STEVE INSKEEP, Host:
As NPR's Larry Abramson reports, they're not too thrilled about that.
LARRY ABRAMSON: Originally, back in the 1960s, that was meant to ensure lenders would actually loan money to kids with no credit history. But Robert Shireman of the Project on Student Debt says that's not really necessary anymore.
ROBERT SHIREMAN: Certainly, over the past 10 to 20 years, the programs have matured to the point where getting capital into the federal student loan program has not been a problem.
ABRAMSON: President Bush supports cutting those subsidy rates but the industry is trying to fight the perception that it is raking in exorbitant profits.
KEVIN BRUNS: No abnormal profits are being made on student loans.
ABRAMSON: Kevin Bruns of the industry group America's Student Loan Providers says lower profits will simply drive out some companies. The cut in subsidies won't directly affect student payments, but Kevin Bruns says students will pay more if frustrated lenders cut discounts that they offer.
BRUNS: Many lenders offer discounts off the interest rate for electronic payments, for payment on time. Many lenders will knock off two or three percent of their principal upon graduation. Many lenders will pay the upfront fees for the borrower.
ABRAMSON: But advocates for student say those discounts are often a ruse, bound up so tight in red tape, they rarely materialize. Michael Dannenberg is with the New America Foundation, a Washington think-tank.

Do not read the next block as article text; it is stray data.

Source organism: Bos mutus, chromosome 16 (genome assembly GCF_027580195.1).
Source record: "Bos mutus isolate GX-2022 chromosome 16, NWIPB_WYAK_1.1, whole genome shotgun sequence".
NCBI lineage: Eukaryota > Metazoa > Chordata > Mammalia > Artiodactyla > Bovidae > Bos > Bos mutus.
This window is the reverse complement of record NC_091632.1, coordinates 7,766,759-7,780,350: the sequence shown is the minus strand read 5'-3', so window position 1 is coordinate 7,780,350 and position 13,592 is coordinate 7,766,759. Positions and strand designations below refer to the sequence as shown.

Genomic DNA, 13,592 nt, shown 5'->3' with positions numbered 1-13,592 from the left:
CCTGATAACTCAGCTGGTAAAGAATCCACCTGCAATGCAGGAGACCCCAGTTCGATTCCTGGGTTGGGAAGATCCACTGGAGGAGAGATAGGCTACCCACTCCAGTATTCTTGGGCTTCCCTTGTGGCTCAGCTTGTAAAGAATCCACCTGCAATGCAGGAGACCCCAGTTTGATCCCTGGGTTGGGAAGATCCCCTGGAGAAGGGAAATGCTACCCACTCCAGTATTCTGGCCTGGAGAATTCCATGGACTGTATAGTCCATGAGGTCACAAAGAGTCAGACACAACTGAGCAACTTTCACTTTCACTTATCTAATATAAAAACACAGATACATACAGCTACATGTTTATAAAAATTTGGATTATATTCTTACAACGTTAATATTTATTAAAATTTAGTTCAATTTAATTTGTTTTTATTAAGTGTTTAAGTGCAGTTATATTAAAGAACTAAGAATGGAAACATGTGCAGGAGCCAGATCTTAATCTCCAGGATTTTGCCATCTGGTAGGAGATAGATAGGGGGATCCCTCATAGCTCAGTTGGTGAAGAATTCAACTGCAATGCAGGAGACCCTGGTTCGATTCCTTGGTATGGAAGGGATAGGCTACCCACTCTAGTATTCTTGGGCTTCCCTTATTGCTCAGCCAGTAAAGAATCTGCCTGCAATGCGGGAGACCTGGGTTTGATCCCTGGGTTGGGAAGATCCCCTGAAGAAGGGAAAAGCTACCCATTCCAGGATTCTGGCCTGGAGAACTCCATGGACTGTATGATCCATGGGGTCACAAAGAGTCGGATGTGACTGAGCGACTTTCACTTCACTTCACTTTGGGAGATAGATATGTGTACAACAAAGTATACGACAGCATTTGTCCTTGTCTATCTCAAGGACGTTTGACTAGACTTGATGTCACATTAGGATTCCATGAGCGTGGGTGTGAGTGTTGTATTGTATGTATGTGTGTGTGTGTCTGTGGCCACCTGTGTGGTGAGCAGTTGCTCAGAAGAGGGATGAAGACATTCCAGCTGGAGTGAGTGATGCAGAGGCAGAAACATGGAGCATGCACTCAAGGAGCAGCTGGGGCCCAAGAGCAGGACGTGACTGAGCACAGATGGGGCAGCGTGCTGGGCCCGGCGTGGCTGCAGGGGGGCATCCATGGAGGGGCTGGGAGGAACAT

MICHAEL DANNENBERG: What the Congress is talking about doing is taking these lender subsidies and shifting it all into increased grants and cheaper loans, so it'll be guaranteed to go to students. Why do we have to rely on the middleman banks for their generosity?
ABRAMSON: In fact, Dannenberg wants to go further in cutting subsidies. He supports the idea of having a loan auction, which would undergo a test under the Senate bill.
DANNENBERG: One way for an auction to work is that the banks would have to bid against one another in order to secure this sure source of profit that taxpayers create.
ABRAMSON: Kevin Bruns of America's Student Loan Providers says the auction would backfire. He says it would give the upper hand to lenders who don't have students' best interests in mind.
BRUNS: Perhaps less interested in investing in service, is less reliable, when they come in and low ball to get the market share. An auction creates that problem where everything is based on price.
ABRAMSON: Larry Abramson, NPR News, Washington.
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